So, Samuel invited Jesse and his sons for the sacrifice. Jesse must have been delighted. It must be an honor to be invited by a celebrity like Samuel. So he got his sons ready and together they went to the place for the rites. When Samuel saw them, he got his attention to the best looking son of Jesse and said to himself that he must be the chosen one. However, God had a different opinion.

7 But the Lord said to Samuel, “Don’t judge by his appearance or height, for I have rejected him. The Lord doesn’t see things the way you see them. People judge by outward appearance, but the Lord looks at the heart.”
1 Samuel 16:7 (NLT)

It was never God’s way of judging people by their outward appearance. Why did God chose Saul in the first place? The people wanted a king to look good. So, he gave them a good-looking king. He chose the first king based of the criteria of the people. Unfortunately this king had failed him.

It was never God’s will for Israel to have a king in the first place. However, since the institution of monarchy was already established, it was too late to turn the clock back. God preferred to get a new king than to abolish the established system.

As Samuel looked through Jesse’s sons, he could not find the one that God had chosen. So he asked Jesse whether all his sons were there.

11 Then Samuel asked, “Are these all the sons you have?”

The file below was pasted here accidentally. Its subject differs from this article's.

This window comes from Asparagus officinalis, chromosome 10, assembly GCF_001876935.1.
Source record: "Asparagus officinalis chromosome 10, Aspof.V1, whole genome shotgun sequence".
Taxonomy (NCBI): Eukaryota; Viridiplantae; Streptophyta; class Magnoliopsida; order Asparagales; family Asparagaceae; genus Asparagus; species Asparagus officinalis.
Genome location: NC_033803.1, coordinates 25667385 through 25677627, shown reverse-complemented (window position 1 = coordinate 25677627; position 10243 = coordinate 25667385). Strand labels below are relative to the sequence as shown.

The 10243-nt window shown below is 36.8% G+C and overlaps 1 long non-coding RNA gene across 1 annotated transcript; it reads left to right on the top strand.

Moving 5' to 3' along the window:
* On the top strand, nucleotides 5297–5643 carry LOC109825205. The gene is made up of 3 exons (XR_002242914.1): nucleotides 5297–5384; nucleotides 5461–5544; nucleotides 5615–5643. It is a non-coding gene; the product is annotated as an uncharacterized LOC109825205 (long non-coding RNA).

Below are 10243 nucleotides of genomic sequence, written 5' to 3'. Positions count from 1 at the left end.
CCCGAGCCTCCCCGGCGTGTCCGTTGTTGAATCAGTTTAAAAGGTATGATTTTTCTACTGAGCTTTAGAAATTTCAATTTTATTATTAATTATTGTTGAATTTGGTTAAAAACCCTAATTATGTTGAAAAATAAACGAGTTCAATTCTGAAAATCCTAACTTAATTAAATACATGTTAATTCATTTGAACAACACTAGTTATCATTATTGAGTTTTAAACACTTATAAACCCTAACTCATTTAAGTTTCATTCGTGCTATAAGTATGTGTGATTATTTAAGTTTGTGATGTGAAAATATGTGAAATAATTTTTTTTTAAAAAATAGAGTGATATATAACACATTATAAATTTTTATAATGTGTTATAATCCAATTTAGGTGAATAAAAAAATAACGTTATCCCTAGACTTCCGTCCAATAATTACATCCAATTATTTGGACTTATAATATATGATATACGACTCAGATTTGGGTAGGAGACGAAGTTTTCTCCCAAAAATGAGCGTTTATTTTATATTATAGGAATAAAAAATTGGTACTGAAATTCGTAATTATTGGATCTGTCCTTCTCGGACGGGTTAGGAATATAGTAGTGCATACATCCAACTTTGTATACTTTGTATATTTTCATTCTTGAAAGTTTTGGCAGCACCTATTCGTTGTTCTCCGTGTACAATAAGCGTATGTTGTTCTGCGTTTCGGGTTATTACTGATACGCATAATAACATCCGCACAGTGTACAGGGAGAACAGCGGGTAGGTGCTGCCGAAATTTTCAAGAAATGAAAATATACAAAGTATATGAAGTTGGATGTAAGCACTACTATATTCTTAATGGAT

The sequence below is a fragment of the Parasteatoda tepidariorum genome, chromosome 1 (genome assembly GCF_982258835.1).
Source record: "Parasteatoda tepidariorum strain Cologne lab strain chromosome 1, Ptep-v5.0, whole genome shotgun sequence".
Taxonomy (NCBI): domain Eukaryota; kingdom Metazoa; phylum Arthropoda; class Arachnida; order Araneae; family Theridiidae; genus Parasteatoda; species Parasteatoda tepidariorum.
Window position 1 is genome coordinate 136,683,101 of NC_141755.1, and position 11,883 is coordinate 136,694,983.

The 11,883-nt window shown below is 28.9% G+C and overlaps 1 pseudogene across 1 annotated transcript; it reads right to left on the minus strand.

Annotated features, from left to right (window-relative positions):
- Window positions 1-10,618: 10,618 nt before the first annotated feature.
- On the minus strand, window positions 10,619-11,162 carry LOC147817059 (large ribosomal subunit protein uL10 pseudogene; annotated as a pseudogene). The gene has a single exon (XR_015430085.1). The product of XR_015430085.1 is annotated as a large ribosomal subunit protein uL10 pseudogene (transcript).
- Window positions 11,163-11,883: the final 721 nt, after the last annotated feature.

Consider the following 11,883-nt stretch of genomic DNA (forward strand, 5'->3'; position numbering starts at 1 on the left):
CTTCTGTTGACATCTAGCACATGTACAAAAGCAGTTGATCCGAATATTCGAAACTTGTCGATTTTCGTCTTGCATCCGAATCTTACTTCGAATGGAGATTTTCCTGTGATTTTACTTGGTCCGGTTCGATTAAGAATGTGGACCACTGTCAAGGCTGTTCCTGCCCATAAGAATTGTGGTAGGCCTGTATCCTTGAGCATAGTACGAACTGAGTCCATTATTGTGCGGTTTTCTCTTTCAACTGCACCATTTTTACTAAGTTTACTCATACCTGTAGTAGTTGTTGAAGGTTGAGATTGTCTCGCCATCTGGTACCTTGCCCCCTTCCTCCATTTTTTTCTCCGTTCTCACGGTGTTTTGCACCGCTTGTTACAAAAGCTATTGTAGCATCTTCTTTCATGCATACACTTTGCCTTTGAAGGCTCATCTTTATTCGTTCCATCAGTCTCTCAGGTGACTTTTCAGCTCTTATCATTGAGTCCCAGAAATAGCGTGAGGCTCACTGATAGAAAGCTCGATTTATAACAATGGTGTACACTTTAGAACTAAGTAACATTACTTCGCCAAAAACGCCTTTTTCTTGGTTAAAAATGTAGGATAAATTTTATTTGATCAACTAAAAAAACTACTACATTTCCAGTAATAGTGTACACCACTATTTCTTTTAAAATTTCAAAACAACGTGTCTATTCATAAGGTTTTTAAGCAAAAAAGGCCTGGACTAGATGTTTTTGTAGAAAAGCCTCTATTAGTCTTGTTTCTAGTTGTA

“There is still the youngest,” Jesse replied. “But he’s out in the fields watching the sheep and goats.”

“Send for him at once,” Samuel said. “We will not sit down to eat until he arrives.”
1 Samuel 16:11 (NLT)

It seemed that Jesse had left one out. He left his youngest son to tend the sheep while the rest dressed up to meet the prophet. It sounds like the Cinderella story. Cinderella was left cleaning the house while her step sisters were going to the ball to meet the prince. The main difference here is there was no fairy godmother to help David, the youngest son of Jesse.

It did not matter to Samuel. Samuel insisted David to be there. When David arrived, he was anointed by Samuel in the presence of his family members.

12 So Jesse sent for him. He was dark and handsome, with beautiful eyes. And the Lord said, “This is the one; anoint him.”
13 So as David stood there among his brothers, Samuel took the flask of olive oil he had brought and anointed David with the oil. And the Spirit of the Lord came powerfully upon David from that day on. Then Samuel returned to Ramah.
1 Samuel 16:12-13 (NLT)

On that day, David received the Spirit of the Lord. Please note that nothing physically changed. Saul was still the king and after the meeting, David would be back tending his sheep. God’s blessings always begin spiritually. It was the same with Saul. Both Saul and David became kings from within before they became king on the outside.

So, if you are a Christian and you still don’t see any form of prosperity around you, do not be disappointed. The moment you believed in Jesus, you were blessed in every spiritual blessing in the heavenly realms. You are blessed in every area in life. However this blessing is in a spiritual form. All you need to do is to work it out. Work out your spiritual blessings into physical blessings. The only way to do that is to build up your faith. As long as you keep building up your faith and refuse to give up no matter how bad the situation looks like, you will find your spiritual blessings turn into physical blessings.

David did not become king immediately. In fact he went through a lot of troubles but he became king in the end. He became king on the outside because he was king from the inside first. Likewise, before we can be rich on the outside, we must be rich from the inside first. Before we can be healthy in the outside, we must be healthy from the inside first.